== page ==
Thursday, December 29, 2016

Recommended Reading for 2017

It has been a few years since I've posted on this blog site! Thought I'd dust off the keyboard and pass on some recommendations.

Before I do, here are some considerations and disclaimers(?).

First: I am a voracious reader. I was raised by readers--so it comes easily for me. For most of our married life Terri and I have not owned a television. We do not subscribe to cable (although my kids did buy me a Fire Stick last year) nor do we get local channels. So, all of this to say that my ability to read a lot is not particularly amazing--it's just what I like doing. 

Second: I am ashamed that this year I did not read any poetry anthologies! I love poetry and this disappoints me. While it doesn't quite count, my oldest daughter did give me two books of essays written by the poet Wendell Berry which I cannot wait to devour for 2017!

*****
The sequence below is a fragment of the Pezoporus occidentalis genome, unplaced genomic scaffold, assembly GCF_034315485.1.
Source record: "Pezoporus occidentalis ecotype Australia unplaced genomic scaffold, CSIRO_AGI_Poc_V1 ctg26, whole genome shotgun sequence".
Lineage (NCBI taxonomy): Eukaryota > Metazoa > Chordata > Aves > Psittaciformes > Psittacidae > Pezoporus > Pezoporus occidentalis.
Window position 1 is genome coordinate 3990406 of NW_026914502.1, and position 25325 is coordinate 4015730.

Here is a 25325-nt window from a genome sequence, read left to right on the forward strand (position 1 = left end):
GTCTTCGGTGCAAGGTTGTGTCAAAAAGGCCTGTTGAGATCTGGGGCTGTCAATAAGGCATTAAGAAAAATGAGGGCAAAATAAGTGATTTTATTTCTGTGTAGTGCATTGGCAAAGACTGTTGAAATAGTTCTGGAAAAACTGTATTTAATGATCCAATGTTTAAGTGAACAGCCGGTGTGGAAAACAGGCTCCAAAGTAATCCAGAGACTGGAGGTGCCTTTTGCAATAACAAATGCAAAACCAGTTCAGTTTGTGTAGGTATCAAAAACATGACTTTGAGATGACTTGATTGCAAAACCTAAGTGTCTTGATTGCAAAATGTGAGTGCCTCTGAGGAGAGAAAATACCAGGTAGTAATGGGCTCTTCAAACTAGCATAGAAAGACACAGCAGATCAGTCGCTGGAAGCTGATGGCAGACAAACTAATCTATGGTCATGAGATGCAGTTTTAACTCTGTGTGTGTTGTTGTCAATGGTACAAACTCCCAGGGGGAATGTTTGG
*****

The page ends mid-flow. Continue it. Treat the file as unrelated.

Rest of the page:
Third: My list of books read list is not to be mistaken with my list of recommendations. You never really know until you get into the book if it is going to be worth your while! However, just because I don't overtly recommend books doesn't mean the books in my "read" list are not worth reading either! Zahnd, Rohr, McKnight, and Frost are wonderful writers in their own rights!

So here goes.

For novels I recommend the three I actually read in 2016: Ashley Bell by Dean Koontz which turned out to be a rather quirky departure from his previous writings--still highly enjoyable. Also for historic fiction Russka by Edward Rutherfurd was enjoyable. However, being one who has a particular affinity for Ukraine, I found his approach a little off-putting (common idea that Ukraine is the offspring of Russia rather than vice-versa). The third novel is a rather campy love story (think Harlequin Romance) along the lines of The Perils of Pauline. The title is Ephesiacus or The Ephesians by Xenophen. Why would I recommend such a book? Well, it was written in the first century (CE/AD) by Xenophen of Ephesus and gives some fantastic background information into the worship of Artemis and first century culture--a huge aide in New Testament studies.*